The UK currently has three vaccines against the Ebola virus in the first phase of clinical trials, Health Secretary Jeremy Hunt has told MPs.
“We have made some changes to speed up the process by which they can be used in the field, and DFID [the Department for International Development] has put in £1.34 million to establish a joint research fund with the Wellcome Trust, so we are making progress on that front,” headed, in a statement to the Commons yesterday on the UK’s Ebola preparedness and the care being given to Pauline Cafferkey, the UK nurse being treated for Ebola at the Royal Free Hospital in London.
Mr Hunt was asked by Shadow Health Secretary Andy Burnham about the availability of drugs to treat Ebola. “On treatment, we understand that Pauline is receiving an experimental drug, not ZMapp, due to a worldwide shortage.,” he said. When Mr Hunt had last updated MPs, Mr Burnham had asked him whether plans were in hand to increase supplies of ZMapp.
“So the latest news is a matter of concern,” said Mr Burnham, and he asked Mr Hunt: “are any efforts underway to increase manufacturing capacity for ZMapp and/or any other potential treatments?”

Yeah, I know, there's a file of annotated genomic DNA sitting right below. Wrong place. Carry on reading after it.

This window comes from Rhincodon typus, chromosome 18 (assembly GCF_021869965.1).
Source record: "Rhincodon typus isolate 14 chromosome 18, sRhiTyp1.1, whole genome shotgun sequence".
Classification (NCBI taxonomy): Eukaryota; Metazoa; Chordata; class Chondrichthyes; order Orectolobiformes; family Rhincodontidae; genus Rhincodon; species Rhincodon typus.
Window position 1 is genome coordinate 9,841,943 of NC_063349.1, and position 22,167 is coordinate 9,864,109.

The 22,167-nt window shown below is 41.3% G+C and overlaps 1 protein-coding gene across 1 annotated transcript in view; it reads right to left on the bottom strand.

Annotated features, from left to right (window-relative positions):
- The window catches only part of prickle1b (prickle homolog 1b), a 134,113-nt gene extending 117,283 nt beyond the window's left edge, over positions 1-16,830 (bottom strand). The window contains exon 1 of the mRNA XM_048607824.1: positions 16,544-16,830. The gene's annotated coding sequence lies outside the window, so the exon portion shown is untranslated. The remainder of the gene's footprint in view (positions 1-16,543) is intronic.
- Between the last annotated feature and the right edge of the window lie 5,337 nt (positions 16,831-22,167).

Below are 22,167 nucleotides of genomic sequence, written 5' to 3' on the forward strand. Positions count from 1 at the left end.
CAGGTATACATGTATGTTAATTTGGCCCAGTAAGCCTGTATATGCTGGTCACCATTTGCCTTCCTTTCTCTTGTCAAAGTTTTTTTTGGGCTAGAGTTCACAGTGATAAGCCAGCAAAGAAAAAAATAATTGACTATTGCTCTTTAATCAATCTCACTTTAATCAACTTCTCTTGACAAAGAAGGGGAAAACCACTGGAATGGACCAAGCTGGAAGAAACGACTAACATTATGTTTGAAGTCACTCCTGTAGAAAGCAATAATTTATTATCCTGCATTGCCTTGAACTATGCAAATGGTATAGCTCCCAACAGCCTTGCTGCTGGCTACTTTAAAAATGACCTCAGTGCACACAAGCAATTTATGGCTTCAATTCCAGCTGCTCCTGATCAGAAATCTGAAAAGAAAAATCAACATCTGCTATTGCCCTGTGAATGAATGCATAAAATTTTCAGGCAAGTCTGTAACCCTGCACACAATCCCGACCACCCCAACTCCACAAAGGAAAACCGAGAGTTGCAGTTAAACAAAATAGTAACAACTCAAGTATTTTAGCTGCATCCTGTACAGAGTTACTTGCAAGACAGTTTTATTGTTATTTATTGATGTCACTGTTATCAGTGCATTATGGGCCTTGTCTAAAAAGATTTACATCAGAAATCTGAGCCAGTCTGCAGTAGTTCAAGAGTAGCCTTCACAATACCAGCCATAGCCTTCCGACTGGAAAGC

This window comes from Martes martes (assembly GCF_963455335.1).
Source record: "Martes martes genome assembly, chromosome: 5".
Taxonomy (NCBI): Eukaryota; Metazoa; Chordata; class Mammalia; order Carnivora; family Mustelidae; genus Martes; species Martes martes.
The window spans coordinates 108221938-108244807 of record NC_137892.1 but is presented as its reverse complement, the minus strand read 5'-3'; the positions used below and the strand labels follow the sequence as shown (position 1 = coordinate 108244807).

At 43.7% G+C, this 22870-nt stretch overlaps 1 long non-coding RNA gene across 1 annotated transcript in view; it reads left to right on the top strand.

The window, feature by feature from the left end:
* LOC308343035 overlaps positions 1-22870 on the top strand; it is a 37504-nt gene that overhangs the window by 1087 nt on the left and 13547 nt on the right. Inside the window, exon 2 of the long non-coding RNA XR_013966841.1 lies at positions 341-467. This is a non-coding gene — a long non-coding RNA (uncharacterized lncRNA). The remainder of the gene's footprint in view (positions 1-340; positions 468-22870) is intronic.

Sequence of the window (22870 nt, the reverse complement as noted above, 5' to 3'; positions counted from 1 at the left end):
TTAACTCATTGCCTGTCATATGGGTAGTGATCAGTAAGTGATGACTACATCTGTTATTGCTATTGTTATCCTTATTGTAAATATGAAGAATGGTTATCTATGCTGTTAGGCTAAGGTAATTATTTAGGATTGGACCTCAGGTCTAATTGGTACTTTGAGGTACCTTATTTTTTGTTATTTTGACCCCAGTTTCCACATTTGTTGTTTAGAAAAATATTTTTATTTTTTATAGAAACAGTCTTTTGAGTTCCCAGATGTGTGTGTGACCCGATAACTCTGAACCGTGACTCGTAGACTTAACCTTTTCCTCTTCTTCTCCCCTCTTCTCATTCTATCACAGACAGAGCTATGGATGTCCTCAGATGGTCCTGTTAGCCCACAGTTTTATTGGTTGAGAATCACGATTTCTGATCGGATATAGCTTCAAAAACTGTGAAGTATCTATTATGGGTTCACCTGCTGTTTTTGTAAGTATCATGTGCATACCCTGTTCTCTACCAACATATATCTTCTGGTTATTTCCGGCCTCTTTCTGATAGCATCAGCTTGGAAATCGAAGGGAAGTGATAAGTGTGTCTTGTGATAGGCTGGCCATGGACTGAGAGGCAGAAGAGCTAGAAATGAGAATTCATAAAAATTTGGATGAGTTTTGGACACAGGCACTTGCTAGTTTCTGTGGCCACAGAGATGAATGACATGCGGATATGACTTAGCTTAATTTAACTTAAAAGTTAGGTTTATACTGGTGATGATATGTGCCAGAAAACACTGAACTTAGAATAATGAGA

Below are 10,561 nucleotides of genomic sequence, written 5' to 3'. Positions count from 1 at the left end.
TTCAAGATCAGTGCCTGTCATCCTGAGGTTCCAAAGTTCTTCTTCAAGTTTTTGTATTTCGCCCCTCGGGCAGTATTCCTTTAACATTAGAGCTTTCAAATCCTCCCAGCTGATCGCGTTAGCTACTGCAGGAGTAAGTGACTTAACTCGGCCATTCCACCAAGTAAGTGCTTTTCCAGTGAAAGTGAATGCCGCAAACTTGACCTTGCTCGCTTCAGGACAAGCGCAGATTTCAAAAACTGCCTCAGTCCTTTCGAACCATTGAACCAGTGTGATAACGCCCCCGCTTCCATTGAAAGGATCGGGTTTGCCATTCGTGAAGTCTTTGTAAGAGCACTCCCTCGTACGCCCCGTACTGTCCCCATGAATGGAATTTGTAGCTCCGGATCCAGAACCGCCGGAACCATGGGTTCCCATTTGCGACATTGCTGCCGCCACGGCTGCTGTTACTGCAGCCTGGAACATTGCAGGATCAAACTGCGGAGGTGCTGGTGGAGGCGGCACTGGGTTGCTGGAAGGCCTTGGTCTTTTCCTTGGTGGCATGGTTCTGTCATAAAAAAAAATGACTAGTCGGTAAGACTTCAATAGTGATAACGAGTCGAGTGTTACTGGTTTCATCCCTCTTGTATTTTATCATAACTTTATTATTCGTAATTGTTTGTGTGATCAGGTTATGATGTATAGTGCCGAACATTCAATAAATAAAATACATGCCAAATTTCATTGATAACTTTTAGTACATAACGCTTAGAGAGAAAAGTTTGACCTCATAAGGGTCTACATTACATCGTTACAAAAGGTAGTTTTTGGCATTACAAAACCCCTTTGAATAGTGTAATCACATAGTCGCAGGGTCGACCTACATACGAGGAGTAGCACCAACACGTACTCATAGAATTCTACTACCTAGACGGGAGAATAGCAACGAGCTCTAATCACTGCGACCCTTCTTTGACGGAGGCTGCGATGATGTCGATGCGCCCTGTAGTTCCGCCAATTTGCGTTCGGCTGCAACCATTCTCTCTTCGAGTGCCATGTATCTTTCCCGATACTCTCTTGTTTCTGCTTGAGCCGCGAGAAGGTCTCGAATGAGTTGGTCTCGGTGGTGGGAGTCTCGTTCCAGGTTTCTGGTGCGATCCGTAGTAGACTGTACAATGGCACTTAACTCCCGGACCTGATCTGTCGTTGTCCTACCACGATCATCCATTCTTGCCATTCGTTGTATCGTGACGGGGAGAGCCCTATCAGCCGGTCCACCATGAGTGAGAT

It has been “impossible” to get supplies of ZMapp – the drug given to the other Ebola patient treated in the UK, Will Pooley – because it is grown using genetically-modified tobacco plants, so there is a time constraint, Mr Hunt responded.
“Clinically, we do not yet know whether [ZMapp] was significant in Will Pooley’s recovery. We have tried other experimental treatments on Pauline Cafferkey, including using some of the plasma from Will Pooley, and we hope that will have an effect,” he told Mr Burnham.
Former Labour Health Minister Frank Dobson told the House that it is now several decades since Peter Piot, director of the London School of Hygiene and Tropical Medicine (LSHTM), first identified Ebola, and that worldwide, not enough has been done to address the problems.
“We should not be looking for a vaccine now – it should have been looked for years ago,” said Mr Dobson, and he urged Mr Hunt to give full support to the rare disease consortium established by the LSHTM, Imperial College and the Royal Veterinary College - the London Centre for Neglected Tropical Disease Research - to look at infectious diseases that are capable of crossing from one species to another, and particularly at Ebola.
- A review of how Ms Cafferkey caught the disease is being conducted by the charity Save the Children, in conjunction with Public Health England staff in Sierra Leone. Mr Hunt told the House he hoped to report within the next few days.